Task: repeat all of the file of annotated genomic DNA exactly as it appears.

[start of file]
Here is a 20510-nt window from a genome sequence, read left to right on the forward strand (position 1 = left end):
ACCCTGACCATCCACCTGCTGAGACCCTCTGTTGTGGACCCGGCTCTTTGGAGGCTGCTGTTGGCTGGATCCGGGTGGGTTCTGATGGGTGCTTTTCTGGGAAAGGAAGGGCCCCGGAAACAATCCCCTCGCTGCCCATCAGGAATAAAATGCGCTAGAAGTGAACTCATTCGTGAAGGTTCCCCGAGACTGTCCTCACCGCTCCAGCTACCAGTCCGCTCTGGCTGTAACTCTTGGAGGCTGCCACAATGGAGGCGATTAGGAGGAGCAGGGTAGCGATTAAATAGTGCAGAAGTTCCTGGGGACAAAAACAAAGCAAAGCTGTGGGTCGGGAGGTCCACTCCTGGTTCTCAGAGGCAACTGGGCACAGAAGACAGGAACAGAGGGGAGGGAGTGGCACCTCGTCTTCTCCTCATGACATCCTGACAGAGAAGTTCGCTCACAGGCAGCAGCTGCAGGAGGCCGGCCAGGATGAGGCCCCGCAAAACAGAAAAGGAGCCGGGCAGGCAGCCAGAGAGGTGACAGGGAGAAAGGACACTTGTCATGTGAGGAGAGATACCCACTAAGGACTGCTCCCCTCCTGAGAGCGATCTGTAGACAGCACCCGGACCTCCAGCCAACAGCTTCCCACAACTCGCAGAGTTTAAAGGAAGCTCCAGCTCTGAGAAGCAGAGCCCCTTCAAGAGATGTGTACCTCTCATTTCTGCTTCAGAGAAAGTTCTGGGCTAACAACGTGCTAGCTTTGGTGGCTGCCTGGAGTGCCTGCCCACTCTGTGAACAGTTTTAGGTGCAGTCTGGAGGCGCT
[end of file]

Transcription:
Here is a 20510-nt window from a genome sequence, read left to right on the forward strand (position 1 = left end):
ACCCTGACCATCCACCTGCTGAGACCCTCTGTTGTGGACCCGGCTCTTTGGAGGCTGCTGTTGGCTGGATCCGGGTGGGTTCTGATGGGTGCTTTTCTGGGAAAGGAAGGGCCCCGGAAACAATCCCCTCGCTGCCCATCAGGAATAAAATGCGCTAGAAGTGAACTCATTCGTGAAGGTTCCCCGAGACTGTCCTCACCGCTCCAGCTACCAGTCCGCTCTGGCTGTAACTCTTGGAGGCTGCCACAATGGAGGCGATTAGGAGGAGCAGGGTAGCGATTAAATAGTGCAGAAGTTCCTGGGGACAAAAACAAAGCAAAGCTGTGGGTCGGGAGGTCCACTCCTGGTTCTCAGAGGCAACTGGGCACAGAAGACAGGAACAGAGGGGAGGGAGTGGCACCTCGTCTTCTCCTCATGACATCCTGACAGAGAAGTTCGCTCACAGGCAGCAGCTGCAGGAGGCCGGCCAGGATGAGGCCCCGCAAAACAGAAAAGGAGCCGGGCAGGCAGCCAGAGAGGTGACAGGGAGAAAGGACACTTGTCATGTGAGGAGAGATACCCACTAAGGACTGCTCCCCTCCTGAGAGCGATCTGTAGACAGCACCCGGACCTCCAGCCAACAGCTTCCCACAACTCGCAGAGTTTAAAGGAAGCTCCAGCTCTGAGAAGCAGAGCCCCTTCAAGAGATGTGTACCTCTCATTTCTGCTTCAGAGAAAGTTCTGGGCTAACAACGTGCTAGCTTTGGTGGCTGCCTGGAGTGCCTGCCCACTCTGTGAACAGTTTTAGGTGCAGTCTGGAGGCGCT